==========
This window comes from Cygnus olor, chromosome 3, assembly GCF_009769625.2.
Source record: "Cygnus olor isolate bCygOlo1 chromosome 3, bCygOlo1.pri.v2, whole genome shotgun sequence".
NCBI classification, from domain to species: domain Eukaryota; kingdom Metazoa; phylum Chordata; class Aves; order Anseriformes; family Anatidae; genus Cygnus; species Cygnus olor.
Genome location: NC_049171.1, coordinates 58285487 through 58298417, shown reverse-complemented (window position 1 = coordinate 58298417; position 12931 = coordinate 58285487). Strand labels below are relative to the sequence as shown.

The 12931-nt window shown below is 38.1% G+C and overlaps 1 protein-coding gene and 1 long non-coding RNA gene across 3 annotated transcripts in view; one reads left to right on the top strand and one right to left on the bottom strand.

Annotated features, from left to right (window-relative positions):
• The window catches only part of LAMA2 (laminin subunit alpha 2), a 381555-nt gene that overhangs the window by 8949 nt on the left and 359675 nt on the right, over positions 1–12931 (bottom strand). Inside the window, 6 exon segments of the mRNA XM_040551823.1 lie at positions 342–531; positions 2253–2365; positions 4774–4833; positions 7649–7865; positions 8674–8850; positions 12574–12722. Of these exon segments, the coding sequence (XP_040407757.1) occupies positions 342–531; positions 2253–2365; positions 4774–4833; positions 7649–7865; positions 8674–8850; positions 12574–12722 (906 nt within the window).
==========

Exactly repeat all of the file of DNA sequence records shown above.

This window comes from Cygnus olor, chromosome 3, assembly GCF_009769625.2.
Source record: "Cygnus olor isolate bCygOlo1 chromosome 3, bCygOlo1.pri.v2, whole genome shotgun sequence".
NCBI classification, from domain to species: domain Eukaryota; kingdom Metazoa; phylum Chordata; class Aves; order Anseriformes; family Anatidae; genus Cygnus; species Cygnus olor.
Genome location: NC_049171.1, coordinates 58285487 through 58298417, shown reverse-complemented (window position 1 = coordinate 58298417; position 12931 = coordinate 58285487). Strand labels below are relative to the sequence as shown.

The 12931-nt window shown below is 38.1% G+C and overlaps 1 protein-coding gene and 1 long non-coding RNA gene across 3 annotated transcripts in view; one reads left to right on the top strand and one right to left on the bottom strand.

Annotated features, from left to right (window-relative positions):
• The window catches only part of LAMA2 (laminin subunit alpha 2), a 381555-nt gene that overhangs the window by 8949 nt on the left and 359675 nt on the right, over positions 1–12931 (bottom strand). Inside the window, 6 exon segments of the mRNA XM_040551823.1 lie at positions 342–531; positions 2253–2365; positions 4774–4833; positions 7649–7865; positions 8674–8850; positions 12574–12722. Of these exon segments, the coding sequence (XP_040407757.1) occupies positions 342–531; positions 2253–2365; positions 4774–4833; positions 7649–7865; positions 8674–8850; positions 12574–12722 (906 nt within the window).